[0052] In another aspect, this invention provides characterized cytotoxic factors exhibiting ATP-independent apoptosis-triggering cytotoxicity. The inventors have found that the QSFT fraction of P. aeruginosa and B. cepacia is enriched with two proteins, azurin and cytochrome c551. The identification of these two proteins is based on their separation on SDS-PAGE and identification of their N-terminal amino acid sequences. In contrast, SDS-PAGE analysis of the M. bovis QSFT fraction shows a thick 65 kDa band of bovine serum albumin (BSA), which is a constituent of the 7H9 medium used for growing M. bovis, as well as several bands of greater than 45 kDa molecular mass, but not the bands characteristic of cytochrome c55, or azurin. (See Example 9.)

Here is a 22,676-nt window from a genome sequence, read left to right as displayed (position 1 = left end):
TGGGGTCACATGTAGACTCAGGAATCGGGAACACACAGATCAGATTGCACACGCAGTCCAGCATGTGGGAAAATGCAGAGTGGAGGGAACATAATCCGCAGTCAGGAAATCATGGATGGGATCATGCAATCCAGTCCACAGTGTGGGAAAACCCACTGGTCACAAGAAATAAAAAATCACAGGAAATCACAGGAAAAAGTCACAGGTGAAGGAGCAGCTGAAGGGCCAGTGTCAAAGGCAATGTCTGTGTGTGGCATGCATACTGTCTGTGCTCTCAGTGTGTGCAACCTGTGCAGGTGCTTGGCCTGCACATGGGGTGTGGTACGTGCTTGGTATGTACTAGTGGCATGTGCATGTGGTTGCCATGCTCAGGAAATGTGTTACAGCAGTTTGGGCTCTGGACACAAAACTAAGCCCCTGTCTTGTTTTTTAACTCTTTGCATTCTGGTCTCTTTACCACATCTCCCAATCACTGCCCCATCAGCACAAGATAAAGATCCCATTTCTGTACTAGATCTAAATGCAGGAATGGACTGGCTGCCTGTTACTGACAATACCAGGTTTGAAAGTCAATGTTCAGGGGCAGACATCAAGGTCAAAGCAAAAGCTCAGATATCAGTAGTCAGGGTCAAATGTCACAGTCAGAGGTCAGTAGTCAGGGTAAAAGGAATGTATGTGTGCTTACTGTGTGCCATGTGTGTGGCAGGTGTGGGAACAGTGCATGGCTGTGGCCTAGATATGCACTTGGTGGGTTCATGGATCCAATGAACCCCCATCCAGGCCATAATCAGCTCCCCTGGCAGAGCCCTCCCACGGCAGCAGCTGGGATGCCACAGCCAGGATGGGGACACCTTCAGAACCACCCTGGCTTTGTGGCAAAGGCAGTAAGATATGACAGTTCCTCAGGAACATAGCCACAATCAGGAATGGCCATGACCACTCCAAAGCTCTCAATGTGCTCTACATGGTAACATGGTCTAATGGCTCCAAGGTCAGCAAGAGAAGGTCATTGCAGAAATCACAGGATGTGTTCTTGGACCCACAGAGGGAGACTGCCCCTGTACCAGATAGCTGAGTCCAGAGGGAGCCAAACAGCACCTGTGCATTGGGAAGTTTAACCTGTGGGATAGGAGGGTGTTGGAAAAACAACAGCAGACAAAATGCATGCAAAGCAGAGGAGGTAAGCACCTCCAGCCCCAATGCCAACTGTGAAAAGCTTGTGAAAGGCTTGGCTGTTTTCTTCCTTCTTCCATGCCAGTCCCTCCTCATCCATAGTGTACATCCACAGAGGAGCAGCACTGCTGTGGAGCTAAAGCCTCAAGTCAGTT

[0053] Azurin and/or cytochrome c551 and the QSFT fractions exhibit apoptosis-triggering cytotoxicity towards phagocytic cells. A purified azurin/cytochrome c551 mixture, or the B. cepacia QSFT fraction, treated with a mixture of anti-azurin and anti-cytochrome c551 antibodies, show greatly diminished macrophage cytotoxicity. In contrast, the M. bovis QSFT fraction, when pretreated with anti-azurin/anti-cytochrome c551, antibodies, shows very little reduction in cytotoxicity, confirming that M. bovis QSFT fraction contains cytotoxic factors other than azurin or cytochrome c551. Thus different pathogens secrete different apoptosis-inducing cytotoxic factors, all of which would be excellent targets for anti-infective drug development.

Induction of Apoptosis in Cancer Cells by ATP-Independent Cytotoxic Factors